What is OTEC?
Ocean Thermal Energy Conversion (OTEC) is
“… a method of converting part of the heat from the Sun which is stored in the surface layers of a body of water into electrical energy or energy product equivalent”
[Pub. L. 96-310, Sec. 9, July 17, 1980, 94 Stst. 946.]
Principles of OTEC
The basis of OTEC technology is that water near the surface is heated by sunlight while seawater, deep in the dark, is much colder. This technology is viable, primarily, in equatorial areas where the year-round temperature differential is at least 20°C (36°F).
OTEC plants work by using warm surface water to heat ammonia, or some other fluid that boils at a low temperature, to produce gas used to drive the turbines needed to produce electricity. The gas is then cooled by cold water pumped up from the ocean depths and the resulting fluid is recycled to help generate power.
The oceans cover more than 70% of the Earth’s surface and capture a large part of the sun’s heat in the upper layers, making them the world’s largest solar collectors and energy storage system. Utilizing just a small portion of this energy can cover the global energy need.
The energy source of OTEC is free, available abundantly, and is continually being replenished as long as the sun shines and the natural ocean currents exist. Various renowned parties estimate the amount of energy that can be practically harvested to be in the order of 3 to 5 terawatts (1 terawatt is 112 watts) of baseload power generation, without affecting the temperature of the ocean or the world’s environment. That’s about twice the global electricity demand.
The oceans are thus a vast renewable resource, with the potential to contribute to the future energy mix, offering a sustainable electricity production method.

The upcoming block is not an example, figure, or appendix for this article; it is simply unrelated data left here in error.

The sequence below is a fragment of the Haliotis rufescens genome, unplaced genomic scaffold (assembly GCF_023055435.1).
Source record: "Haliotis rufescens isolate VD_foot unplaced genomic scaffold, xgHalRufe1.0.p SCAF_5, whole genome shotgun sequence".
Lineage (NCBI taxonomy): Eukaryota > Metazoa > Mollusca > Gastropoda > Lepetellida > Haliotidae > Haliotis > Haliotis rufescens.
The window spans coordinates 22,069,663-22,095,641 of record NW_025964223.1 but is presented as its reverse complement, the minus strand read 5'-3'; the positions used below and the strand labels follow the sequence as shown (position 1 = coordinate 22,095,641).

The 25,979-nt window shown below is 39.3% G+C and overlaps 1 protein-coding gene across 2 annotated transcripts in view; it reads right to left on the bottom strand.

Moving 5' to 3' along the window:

(otecfoundation, published October 25, 2012)
Benefits of OTEC
It has the potential to provide a continuous baseload, day and night (24/7) and all year-round. This is advantageous for (remote) tropical and subtropical islands that have smaller electricity networks and/or experience intermittent power. This will help them become more self-sufficient, energy wise.
Clean and safe water for drinking, nutrients to enhance the quality of fish farming, and cool greenhouses which enable food production in arid regions are some of its by-products.
Energy savings of up to 90% can be achieved by using the cold, deep seawater in building air-conditioning systems.
By-Products of OTEC
1) Clean and Safe Drinking Water:
A small 1MW hybrid OTEC plant is capable of producing, approximately, 4500 m³ of water per day, an amount enough for a population of 20,000 people. OTEC-produced water compares favourably to those from standard desalination plants, in terms of quality and production costs.
Nutrient-rich, cold, deep seawater from the OTEC plant can be discharged into large ponds, near shore or on land, where it can be used for multispecies mariculture, producing high yields.
3) A Coolant:
The cold, deep seawater can be used to cool greenhouses, as seen in the Seawater Greenhouse project, and can be used for cold-bed agriculture. This water can also be used in air-conditioning systems and food refrigeration systems.